Manhattan-based telco Verizon Communications [NYSE: VZ] has posted a fourth quarter profit of USD2.3 billion on the back of the addition of almost a million new mobile subscribers to its wireless subsidiary Verizon Wireless. During the three month period Verizon Wireless added 964,000 subscribers to its networks, though the growth came somewhat at the expense of the parent’s fixed line operations, as customers exchanged second lines for wireless subscriptions. Nonetheless Verizon added 566,000 long-distance customers to become the country’s third largest provider of consumer long-distance services with 10.4 million customers at year end. Net additions of DSL lines exceeded 148,000 in the quarter, for a total of 1.8 million lines, a 50% increase in twelve months. At the end of 2002 the wireless subsidiary boasted 32.5 million customers. For the twelve months of 2002 Verizon Communication’s earnings, before special items, climbed to USD8.4 billion, compared with USD8.2 billion in 2001. Verizon Wireless accounted for 23% of profit, up from 15% in the previous year. Total debt fell by USD10.2 billion to USD54.1 billion during the course of the year.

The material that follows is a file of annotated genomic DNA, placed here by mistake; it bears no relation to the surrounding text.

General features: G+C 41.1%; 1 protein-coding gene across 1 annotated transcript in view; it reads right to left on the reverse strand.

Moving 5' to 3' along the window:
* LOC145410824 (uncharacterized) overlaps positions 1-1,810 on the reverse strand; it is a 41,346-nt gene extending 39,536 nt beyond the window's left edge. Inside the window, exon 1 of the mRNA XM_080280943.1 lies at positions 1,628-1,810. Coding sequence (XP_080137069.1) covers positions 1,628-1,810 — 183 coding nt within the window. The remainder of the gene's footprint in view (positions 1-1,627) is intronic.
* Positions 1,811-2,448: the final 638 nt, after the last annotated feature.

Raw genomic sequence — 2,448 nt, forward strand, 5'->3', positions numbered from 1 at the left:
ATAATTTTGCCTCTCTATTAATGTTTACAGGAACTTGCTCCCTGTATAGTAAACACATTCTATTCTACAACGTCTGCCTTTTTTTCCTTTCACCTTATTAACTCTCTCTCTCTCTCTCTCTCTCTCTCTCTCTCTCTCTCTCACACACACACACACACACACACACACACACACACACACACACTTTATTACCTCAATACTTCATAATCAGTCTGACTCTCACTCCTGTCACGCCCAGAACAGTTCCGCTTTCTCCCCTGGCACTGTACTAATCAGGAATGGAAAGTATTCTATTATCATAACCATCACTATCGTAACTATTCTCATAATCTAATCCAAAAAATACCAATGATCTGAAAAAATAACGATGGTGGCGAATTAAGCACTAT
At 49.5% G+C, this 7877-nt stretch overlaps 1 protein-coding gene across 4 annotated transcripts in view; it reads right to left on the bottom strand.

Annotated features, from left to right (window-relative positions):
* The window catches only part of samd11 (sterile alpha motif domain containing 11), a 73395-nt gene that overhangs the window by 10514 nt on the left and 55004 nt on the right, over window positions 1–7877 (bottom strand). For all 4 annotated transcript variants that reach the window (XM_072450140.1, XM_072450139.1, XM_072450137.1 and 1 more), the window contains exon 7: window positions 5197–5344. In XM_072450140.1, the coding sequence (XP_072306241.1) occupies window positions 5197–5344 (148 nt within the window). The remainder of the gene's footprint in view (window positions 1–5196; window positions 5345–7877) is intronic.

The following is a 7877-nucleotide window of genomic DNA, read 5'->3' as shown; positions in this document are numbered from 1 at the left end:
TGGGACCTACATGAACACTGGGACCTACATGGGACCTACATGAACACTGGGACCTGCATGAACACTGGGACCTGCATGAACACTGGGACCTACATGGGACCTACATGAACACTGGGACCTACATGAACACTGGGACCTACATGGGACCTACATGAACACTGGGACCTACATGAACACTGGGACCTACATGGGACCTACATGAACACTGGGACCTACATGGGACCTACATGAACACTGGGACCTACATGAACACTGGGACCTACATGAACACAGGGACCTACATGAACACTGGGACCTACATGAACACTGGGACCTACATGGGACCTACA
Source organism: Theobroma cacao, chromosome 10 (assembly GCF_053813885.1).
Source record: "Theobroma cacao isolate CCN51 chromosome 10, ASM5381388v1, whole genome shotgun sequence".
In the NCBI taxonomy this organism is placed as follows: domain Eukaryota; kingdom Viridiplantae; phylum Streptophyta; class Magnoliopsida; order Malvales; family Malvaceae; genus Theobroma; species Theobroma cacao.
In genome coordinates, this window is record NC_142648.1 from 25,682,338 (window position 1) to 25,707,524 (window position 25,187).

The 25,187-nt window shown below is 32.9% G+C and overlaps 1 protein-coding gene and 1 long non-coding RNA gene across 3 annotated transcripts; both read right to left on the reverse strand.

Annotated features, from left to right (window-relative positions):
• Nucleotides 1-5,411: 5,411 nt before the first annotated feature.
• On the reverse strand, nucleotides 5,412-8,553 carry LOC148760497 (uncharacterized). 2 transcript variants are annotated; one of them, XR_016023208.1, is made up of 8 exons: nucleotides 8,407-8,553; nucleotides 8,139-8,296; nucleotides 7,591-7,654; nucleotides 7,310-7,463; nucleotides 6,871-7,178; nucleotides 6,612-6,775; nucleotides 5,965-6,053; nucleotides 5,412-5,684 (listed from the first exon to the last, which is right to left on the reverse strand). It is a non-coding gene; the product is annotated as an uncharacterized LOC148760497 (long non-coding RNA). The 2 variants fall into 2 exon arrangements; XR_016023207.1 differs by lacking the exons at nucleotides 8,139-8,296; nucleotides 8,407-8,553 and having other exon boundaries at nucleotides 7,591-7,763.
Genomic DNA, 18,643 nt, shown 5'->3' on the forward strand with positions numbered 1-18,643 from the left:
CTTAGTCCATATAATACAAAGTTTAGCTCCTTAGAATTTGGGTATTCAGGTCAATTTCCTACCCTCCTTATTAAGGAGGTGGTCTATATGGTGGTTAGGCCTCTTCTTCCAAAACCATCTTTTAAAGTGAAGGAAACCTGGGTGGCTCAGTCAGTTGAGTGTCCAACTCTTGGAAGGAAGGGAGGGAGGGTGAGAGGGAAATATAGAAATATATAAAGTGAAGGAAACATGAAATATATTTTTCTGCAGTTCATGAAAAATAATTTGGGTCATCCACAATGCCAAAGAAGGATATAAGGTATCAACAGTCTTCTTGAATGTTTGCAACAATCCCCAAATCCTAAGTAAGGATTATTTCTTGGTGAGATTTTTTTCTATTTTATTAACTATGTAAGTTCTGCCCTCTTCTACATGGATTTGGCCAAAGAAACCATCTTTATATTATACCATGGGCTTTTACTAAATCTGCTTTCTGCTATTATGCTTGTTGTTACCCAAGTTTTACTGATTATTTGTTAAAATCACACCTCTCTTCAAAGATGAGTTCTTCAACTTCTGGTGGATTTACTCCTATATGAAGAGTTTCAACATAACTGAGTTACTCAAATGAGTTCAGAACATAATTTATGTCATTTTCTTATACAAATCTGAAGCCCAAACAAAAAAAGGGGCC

In part because of the company’s strong set of results, Verizon withdrew plans from the SEC for a USD5 billion IPO for Verizon Wireless, claiming it no longer needed to raise funds through a share sale. In August 2000 Verizon announced plans to float Verizon Wireless, though two months later the offering was postponed because of the falling stock market. The plan was revived briefly in November 2001, when Verizon said it wanted to complete the IPO by mid-2002.